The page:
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Whiffing On Appeasement

Barack Obama issued a statement in response. He called on “all those who have influence with Hezbollah” to “press them to stand down.” Then he declared, “It’s time to engage in diplomatic efforts to help build a new Lebanese consensus that focuses on electoral reform, an end to the current corrupt patronage system, and the development of the economy that provides for a fair distribution of services, opportunities and employment.”

That sentence has the whiff of what President Bush described yesterday as appeasement. Is Obama naïve enough to think that an extremist ideological organization like Hezbollah can be mollified with a less corrupt patronage system and some electoral reform? Does he really believe that Hezbollah is a normal social welfare agency seeking more government services for its followers? Does Obama believe that even the most intractable enemies can be pacified with diplomacy? What “Lebanese consensus” can Hezbollah possibly be a part of? ~David Brooks [1]

Brooks goes on to explain that he spoke to Obama, who dispelled Brooks’ concerns, but the problem here seems to me to be that Brooks had these concerns in the first place.  Who could have read or heard the lines given above and thought, “Oh, that’s some appeasement right there”?  Where did Obama say that any of the reforms he was describing were aimed at including Hizbullah?  You have to assume that anyone who is interested in combating the power and influence of Hizbullah through something other than a dead-end air war (which Obama also supported two years ago, much to his antiwar supporters’ lasting chagrin) wants to “mollify” Hizbullah, rather than subvert them, because the only alternative to the unavailable option of crushing Hizbullah militarily is apparently to cut a deal with them.  Isn’t Brooks’ initial reaction precisely the reflexive disdain for procedural reform and diplomatic engagement as tools that Obama routinely criticises, and which this administration shows with embarrassing frequency?  Isn’t this precisely the identification of any and all diplomacy with “appeasement” that Obama has been railing against this week?  Brooks was smart enough to think better of using the “appeaser” label, but what does it say about the folly of an ideology that frames foreign affairs in terms of resolve vs. appeasement that Brooks even had to ask Obama those questions?

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3 Comments To "Whiffing On Appeasement"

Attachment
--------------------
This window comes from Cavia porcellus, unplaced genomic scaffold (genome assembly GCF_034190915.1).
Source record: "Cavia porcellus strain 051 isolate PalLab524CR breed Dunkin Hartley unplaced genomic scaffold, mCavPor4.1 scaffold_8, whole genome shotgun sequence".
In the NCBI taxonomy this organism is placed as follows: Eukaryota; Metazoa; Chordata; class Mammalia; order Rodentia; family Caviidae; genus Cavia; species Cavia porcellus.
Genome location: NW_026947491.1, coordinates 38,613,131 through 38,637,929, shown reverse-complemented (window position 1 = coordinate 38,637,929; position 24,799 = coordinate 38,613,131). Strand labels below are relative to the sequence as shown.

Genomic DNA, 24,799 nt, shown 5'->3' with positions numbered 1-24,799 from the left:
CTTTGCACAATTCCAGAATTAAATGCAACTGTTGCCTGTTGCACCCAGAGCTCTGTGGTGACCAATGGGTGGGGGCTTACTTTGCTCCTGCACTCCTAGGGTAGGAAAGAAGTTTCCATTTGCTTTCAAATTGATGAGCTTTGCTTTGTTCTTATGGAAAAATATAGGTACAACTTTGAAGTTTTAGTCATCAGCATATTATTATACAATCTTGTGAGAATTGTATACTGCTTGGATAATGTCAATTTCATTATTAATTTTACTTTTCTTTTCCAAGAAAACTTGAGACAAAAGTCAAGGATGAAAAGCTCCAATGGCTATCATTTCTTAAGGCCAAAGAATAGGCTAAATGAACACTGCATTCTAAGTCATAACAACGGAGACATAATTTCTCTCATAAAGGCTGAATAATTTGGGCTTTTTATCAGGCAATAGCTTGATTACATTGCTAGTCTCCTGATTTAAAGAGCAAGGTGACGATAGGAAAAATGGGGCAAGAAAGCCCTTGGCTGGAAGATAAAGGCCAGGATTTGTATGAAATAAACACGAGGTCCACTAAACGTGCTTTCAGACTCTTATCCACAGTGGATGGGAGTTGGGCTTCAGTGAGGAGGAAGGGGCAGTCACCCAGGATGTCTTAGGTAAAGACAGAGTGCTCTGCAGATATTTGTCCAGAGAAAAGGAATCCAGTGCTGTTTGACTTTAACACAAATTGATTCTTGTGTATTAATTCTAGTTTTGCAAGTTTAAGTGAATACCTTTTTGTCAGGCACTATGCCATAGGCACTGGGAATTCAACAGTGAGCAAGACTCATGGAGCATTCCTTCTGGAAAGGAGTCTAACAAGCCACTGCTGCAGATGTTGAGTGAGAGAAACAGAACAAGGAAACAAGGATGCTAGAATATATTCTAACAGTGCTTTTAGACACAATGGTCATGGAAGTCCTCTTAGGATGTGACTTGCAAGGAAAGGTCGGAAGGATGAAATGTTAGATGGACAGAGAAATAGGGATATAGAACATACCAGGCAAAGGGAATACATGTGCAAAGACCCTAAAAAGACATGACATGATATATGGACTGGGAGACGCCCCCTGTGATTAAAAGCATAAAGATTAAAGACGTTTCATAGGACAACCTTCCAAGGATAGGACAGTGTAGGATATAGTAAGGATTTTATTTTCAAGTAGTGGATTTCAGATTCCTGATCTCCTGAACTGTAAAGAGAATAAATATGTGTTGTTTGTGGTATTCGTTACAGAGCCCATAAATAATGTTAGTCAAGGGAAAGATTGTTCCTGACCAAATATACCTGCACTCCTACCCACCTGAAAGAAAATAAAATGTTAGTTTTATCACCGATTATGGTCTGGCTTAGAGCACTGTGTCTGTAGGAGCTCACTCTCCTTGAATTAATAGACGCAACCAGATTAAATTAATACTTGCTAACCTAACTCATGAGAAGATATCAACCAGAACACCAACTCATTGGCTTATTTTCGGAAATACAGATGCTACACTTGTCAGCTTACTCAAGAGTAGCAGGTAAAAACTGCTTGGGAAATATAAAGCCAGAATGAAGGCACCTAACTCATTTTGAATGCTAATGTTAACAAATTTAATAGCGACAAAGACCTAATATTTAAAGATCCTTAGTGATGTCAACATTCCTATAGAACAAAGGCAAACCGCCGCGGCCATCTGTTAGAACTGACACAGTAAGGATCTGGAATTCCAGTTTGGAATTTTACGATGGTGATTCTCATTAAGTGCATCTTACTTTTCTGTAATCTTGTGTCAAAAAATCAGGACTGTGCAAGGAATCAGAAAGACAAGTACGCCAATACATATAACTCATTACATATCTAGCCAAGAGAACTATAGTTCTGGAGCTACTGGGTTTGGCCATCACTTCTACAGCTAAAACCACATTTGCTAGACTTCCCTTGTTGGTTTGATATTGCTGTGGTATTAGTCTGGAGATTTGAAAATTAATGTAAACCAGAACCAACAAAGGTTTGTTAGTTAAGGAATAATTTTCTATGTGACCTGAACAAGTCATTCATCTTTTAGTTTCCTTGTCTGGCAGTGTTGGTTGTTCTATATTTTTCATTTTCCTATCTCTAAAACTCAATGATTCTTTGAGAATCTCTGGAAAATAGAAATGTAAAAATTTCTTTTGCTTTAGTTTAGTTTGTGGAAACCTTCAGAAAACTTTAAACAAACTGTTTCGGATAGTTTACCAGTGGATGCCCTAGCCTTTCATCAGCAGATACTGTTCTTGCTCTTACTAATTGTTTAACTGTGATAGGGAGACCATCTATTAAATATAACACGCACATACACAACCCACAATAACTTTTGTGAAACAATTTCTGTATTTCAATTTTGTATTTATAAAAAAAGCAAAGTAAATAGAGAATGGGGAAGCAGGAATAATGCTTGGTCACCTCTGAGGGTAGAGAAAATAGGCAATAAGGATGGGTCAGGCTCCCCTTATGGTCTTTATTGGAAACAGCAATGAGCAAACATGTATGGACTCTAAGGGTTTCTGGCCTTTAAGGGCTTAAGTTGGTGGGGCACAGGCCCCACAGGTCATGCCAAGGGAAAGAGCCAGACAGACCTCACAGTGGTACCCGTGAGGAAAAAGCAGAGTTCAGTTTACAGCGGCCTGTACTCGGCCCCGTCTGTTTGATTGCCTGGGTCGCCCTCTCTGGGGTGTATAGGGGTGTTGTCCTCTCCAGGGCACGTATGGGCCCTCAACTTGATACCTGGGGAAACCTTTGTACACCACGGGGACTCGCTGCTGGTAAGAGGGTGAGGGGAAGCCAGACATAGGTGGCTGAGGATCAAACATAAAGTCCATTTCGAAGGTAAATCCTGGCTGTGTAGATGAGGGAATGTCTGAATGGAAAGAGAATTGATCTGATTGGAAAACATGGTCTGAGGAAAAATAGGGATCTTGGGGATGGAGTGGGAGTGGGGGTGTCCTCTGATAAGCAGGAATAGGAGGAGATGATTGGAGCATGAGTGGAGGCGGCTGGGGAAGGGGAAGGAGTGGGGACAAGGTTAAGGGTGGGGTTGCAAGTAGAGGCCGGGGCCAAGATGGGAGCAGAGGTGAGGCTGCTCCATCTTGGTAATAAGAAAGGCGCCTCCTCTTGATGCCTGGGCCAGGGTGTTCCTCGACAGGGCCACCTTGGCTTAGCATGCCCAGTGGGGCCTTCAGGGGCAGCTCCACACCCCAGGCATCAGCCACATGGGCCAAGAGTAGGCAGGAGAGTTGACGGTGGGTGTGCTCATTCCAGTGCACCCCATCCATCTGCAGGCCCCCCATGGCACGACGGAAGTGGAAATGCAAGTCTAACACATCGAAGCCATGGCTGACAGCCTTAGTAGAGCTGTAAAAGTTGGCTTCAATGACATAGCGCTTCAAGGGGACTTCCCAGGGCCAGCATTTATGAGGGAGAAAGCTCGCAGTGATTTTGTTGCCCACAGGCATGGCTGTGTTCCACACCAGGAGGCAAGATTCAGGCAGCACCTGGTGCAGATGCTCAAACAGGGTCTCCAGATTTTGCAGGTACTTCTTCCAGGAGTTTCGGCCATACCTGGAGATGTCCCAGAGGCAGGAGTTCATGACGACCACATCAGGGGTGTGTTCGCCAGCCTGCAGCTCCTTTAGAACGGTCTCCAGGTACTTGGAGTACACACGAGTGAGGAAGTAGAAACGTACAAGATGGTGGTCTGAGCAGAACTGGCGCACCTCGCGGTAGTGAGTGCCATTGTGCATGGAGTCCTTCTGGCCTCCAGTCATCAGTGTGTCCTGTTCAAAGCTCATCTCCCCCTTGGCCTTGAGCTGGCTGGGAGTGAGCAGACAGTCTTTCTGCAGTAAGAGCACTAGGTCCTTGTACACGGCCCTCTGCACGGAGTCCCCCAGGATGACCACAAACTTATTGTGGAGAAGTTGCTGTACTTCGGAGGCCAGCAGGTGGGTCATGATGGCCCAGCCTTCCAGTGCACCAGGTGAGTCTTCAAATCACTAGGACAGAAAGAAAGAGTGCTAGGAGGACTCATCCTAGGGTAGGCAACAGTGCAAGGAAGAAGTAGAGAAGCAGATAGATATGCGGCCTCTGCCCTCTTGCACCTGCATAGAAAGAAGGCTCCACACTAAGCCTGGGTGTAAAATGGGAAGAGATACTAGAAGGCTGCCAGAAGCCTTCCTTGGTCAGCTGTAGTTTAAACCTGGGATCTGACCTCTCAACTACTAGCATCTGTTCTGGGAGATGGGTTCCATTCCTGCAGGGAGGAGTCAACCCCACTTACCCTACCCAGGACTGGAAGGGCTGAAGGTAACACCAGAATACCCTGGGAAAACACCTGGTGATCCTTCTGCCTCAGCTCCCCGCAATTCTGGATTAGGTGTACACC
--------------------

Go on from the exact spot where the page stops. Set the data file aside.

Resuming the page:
#1 Comment By Adam01 On May 16, 2008 @ 9:47 am

“but what does it say about the folly of an ideology that frames foreign affairs in terms of resolve vs. appeasement”

Moral clarity. You forgot the moral clarity. That’s important also.

#2 Comment By John On May 16, 2008 @ 10:29 am

Who could have read or heard the lines given above and thought, “Oh, that’s some appeasement right there”?

Well, I can find you [2] who would have thought that.

What a world.

#3 Comment By Josiwe On May 16, 2008 @ 5:00 pm

It’s a combination of factors. First, the Republican party has (deliberately or not) become the party of fear and violence. After long enough spewing that prattle, many of them have come to believe their own talking points.

So, rather than regarding Hezbolah as a minor irritant to the United States, they are part of the “existential threat” to America. In order to legitimize diplomacy, one must concede that the individuals who make up Hezbolah are not, primarily, concerned with the destruction of America (as if they could) but with personal power and aggrandizement. Hezbolah uses the West as a bogeyman to scare up support, but if it was more profitable in terms of wealth and power they would agitate against Russia (see Afghanistan, ~1978).

Acknowledging that A) terrorists cannot destroy our country and B) don’t really care, deep down, if they do, totally undermines every argument the party has made in the past 6 years. They simply cannot admit it, even to themselves. They cannot see themselves in such a devastating light. And so the drum beat goes on, and these folks buy into the delusion that they are saving the world from the Defeatocrats.

Finally, I would add that the Republicans have had a long flirtation with macho authoritarianism, and allowing that the intellectual pursuit of diplomacy might be an effective tool runs counter to the grain of their “brand” – cowboys and soldiers will fix the world with grit and bombs. All of this adds up to a fundamental belief that “talking to terrorists” must equal appeasement because “they hate our freedoms” and terrorism is “an existential threat” to the nation.